DOI QR코드

DOI QR Code

Systematic Review of Smoking Initiation among Asian Adolescents, 2005-2015: Utilizing the Frameworks of Triadic Influence and Planned Behavior

  • Talip, Tajidah (Pengiran Anak Puteri Rashidah Sa'adatul Bolkiah (PAPRSB) Institute of Health Sciences, Universiti Brunei Darussalam) ;
  • Murang, Zaidah (Pengiran Anak Puteri Rashidah Sa'adatul Bolkiah (PAPRSB) Institute of Health Sciences, Universiti Brunei Darussalam) ;
  • Kifli, Nurolaini (Pengiran Anak Puteri Rashidah Sa'adatul Bolkiah (PAPRSB) Institute of Health Sciences, Universiti Brunei Darussalam) ;
  • Naing, Lin (Pengiran Anak Puteri Rashidah Sa'adatul Bolkiah (PAPRSB) Institute of Health Sciences, Universiti Brunei Darussalam)
  • Published : 2016.07.01

Abstract

Background: A recent WHO data report on mortality attributable to tobacco use including cigarette smoking indicated a very high burden of deaths in Asia and that people often initiate smoking as early as young adolescents. The objectives of this study were to systematically review peer-reviewed articles on cigarette smoking initiation among Asian adolescents and to develop a conceptual model of factors influencing smoking initiation by integrating all relevant factors based on existing data. Materials and Methods: Following a PRISMA guideline, a systematic review of articles published between 2005 and June 2015 was conducted using 5 databases on cigarette smoking initiation among adolescents (aged 10-19 years) living in Asia. We summarized the main findings of each study according to our research questions and data that emerged during the data extraction process. Analysis and categorization were based on the TTI and TPB models and classification of factors extracted from the study, were as follows: personal factors, social factors, broader environmental factors, mediators, and intention to initiate smoking and smoking behavior. Results: Of 1,227 identified studies, only 20 were included in this review. Our findings found that the mean age of cigarette smoking initiation ranged from 10 to 14 years and those who are more likely to initiate smoking are male, older adolescents, adolescents with low parental SES, individuals with low parental monitoring, low parental education level and having no discussion on smoking at home, those living in public housing and those exhibiting health-risk behavior. Our study also revealed that the risk of smoking initiation increased when they are exposed to smokers, influenced by peers, exposed to tobacco advertisements, receive pocket money, have lack of knowledge about smoking, have poor school performance, have a family conflict and have psychological problems. The conceptual model developed demonstrated complex networks of factors influencing initiation. Conclusions: This systematic review presents various factors influencing smoking initiation of the Asian adolescents and provides a conceptual framework to further analyze factors. Future studies should have a standard measure of smoking initiation, should analyze interactions and the intensity of relationships between different factors or variables in the conceptual model. This will in turn consolidate the understanding of the different factors affecting smoking initiation and will help to improve interventions in this area.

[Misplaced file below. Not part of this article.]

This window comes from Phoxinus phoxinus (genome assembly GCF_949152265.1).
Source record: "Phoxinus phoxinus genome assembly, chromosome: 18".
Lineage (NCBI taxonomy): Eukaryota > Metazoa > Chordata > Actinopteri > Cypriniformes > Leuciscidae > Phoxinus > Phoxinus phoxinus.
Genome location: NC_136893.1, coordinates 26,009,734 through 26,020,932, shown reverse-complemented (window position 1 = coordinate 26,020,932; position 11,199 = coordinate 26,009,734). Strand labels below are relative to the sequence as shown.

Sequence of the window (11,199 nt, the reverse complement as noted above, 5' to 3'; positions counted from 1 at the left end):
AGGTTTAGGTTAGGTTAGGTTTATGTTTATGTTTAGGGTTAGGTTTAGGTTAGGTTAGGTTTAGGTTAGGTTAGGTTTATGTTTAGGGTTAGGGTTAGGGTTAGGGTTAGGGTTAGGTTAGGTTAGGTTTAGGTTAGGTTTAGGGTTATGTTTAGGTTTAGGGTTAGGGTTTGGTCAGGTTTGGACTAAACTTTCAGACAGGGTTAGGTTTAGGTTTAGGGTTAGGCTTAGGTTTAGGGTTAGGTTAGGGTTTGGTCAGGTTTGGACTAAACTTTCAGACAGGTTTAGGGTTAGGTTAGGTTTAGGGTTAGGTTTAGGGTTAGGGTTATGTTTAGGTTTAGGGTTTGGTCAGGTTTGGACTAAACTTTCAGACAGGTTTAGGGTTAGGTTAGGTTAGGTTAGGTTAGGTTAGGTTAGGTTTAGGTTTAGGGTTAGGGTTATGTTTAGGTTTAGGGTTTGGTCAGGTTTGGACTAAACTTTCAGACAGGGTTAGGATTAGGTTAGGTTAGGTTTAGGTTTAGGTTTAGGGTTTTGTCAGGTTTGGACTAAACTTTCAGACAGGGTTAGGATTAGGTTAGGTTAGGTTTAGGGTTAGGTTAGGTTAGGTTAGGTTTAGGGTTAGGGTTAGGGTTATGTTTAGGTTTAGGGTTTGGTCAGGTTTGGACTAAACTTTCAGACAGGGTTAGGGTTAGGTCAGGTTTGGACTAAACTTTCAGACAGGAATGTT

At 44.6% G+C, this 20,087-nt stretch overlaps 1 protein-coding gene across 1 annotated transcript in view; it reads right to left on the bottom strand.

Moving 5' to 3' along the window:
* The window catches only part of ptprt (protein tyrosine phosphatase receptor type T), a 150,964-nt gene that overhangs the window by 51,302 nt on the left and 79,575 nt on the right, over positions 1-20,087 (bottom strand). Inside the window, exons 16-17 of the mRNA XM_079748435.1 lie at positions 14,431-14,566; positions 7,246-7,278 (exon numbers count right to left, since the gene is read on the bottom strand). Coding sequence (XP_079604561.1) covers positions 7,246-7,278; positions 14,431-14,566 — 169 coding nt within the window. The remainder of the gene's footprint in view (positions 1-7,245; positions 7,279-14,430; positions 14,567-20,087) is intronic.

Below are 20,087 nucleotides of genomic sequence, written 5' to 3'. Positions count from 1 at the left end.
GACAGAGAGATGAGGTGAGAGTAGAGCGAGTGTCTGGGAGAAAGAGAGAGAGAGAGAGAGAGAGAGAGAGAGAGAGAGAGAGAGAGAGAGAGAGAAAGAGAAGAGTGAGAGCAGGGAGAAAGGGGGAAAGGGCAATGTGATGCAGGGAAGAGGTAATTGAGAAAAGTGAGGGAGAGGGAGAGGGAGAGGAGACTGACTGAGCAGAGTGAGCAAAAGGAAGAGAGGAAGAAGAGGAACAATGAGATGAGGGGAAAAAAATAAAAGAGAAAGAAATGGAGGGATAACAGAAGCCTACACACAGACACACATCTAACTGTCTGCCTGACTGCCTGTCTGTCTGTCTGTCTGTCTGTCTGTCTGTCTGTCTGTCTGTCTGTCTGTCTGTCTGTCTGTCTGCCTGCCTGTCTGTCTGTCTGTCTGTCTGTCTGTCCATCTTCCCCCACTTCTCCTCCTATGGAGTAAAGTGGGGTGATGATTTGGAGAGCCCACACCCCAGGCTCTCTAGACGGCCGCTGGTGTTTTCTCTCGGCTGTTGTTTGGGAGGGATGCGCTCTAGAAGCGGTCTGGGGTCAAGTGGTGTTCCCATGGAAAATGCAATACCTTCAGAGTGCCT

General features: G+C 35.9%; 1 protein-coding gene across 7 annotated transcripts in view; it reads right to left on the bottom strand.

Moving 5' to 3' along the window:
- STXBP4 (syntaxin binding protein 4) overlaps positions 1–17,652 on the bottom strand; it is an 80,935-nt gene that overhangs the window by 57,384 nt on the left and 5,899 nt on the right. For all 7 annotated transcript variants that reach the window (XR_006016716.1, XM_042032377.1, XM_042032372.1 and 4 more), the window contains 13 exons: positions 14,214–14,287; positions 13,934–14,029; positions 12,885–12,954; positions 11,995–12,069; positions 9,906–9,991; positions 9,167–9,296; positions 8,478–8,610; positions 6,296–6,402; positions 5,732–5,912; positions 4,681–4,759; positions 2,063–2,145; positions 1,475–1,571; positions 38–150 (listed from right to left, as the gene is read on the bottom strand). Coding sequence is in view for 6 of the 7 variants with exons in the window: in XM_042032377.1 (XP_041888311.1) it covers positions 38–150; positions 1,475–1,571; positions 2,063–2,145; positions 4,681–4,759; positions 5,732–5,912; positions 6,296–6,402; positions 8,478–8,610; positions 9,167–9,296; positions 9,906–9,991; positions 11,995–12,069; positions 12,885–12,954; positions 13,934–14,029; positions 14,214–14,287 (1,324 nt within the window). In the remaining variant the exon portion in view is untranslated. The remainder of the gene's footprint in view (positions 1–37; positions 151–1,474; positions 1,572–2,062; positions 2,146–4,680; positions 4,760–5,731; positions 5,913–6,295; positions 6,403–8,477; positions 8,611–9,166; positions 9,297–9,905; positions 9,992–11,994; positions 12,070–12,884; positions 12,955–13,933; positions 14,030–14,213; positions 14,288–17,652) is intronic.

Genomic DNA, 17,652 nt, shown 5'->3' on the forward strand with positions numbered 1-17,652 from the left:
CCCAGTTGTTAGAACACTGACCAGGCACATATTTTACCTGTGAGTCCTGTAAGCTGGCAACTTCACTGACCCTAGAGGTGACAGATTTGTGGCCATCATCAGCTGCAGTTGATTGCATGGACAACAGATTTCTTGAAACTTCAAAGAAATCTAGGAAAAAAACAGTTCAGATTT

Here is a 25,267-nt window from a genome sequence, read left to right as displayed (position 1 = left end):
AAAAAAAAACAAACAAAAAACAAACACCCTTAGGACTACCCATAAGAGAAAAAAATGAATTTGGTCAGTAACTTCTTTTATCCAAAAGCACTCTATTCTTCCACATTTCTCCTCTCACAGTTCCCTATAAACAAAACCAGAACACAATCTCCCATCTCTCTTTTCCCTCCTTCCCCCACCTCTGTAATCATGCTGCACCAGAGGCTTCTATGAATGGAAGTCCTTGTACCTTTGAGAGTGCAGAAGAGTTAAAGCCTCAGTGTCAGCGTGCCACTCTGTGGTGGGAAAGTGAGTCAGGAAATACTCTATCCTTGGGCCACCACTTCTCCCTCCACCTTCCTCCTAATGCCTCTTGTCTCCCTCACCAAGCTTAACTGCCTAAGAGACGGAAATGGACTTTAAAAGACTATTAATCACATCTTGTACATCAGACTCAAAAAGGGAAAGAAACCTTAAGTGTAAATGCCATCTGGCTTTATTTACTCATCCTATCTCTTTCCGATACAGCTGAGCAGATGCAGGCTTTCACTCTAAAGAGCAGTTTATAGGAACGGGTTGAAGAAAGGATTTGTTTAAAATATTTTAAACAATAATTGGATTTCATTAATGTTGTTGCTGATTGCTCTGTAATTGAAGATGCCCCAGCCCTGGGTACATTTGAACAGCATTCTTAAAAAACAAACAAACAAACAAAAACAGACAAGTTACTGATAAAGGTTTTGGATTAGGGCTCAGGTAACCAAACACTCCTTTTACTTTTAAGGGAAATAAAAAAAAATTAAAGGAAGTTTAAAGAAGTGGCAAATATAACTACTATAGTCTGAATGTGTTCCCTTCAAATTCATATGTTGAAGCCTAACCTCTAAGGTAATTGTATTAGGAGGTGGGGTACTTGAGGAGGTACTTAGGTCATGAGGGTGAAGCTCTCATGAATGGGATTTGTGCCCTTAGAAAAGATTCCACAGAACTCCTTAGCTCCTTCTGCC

Keywords

Smoking initiation;systematic review;conceptual model;adolescents;Asians

References

  1. World Health Organization (2008). WHO report on the global tobacco epidemic, 2008: the MPOWER package.
  2. Pradhan PMS, Niraula SR, Ghimire A, et al (2013). Tobacco use and associated factors among adolescent students in Dharan, Eastern Nepal: a cross-sectional questionnaire survey. BMJ Open, 3, 2123.
  3. Rahman MM, Ahmad SA, Karim MJ, et al (2011). Determinants of smoking behaviour among secondary school students in Bangladesh. J Community Health, 36, 831-8. https://doi.org/10.1007/s10900-011-9382-6
  4. Reidpath DD, Davey TM, Kadirvelu A, et al (2014). Does one cigarette make an adolescent smoker, and is it influenced by age and age of smoking initiation? Evidence of association from the U.S. Youth Risk Behavior Surveillance System (2011). Prev Med, 59, 37-41. https://doi.org/10.1016/j.ypmed.2013.11.011
  5. Rothman KJ, Greenland S (2005). Causation and causal inference in epidemiology. American J Public Health, 95, 144-50. https://doi.org/10.2105/AJPH.2004.059204
  6. Russell CK, Gregory DM (2003). Evaluation of qualitative research studies. Evidence Based Nursing, 6, 36-40. https://doi.org/10.1136/ebn.6.2.36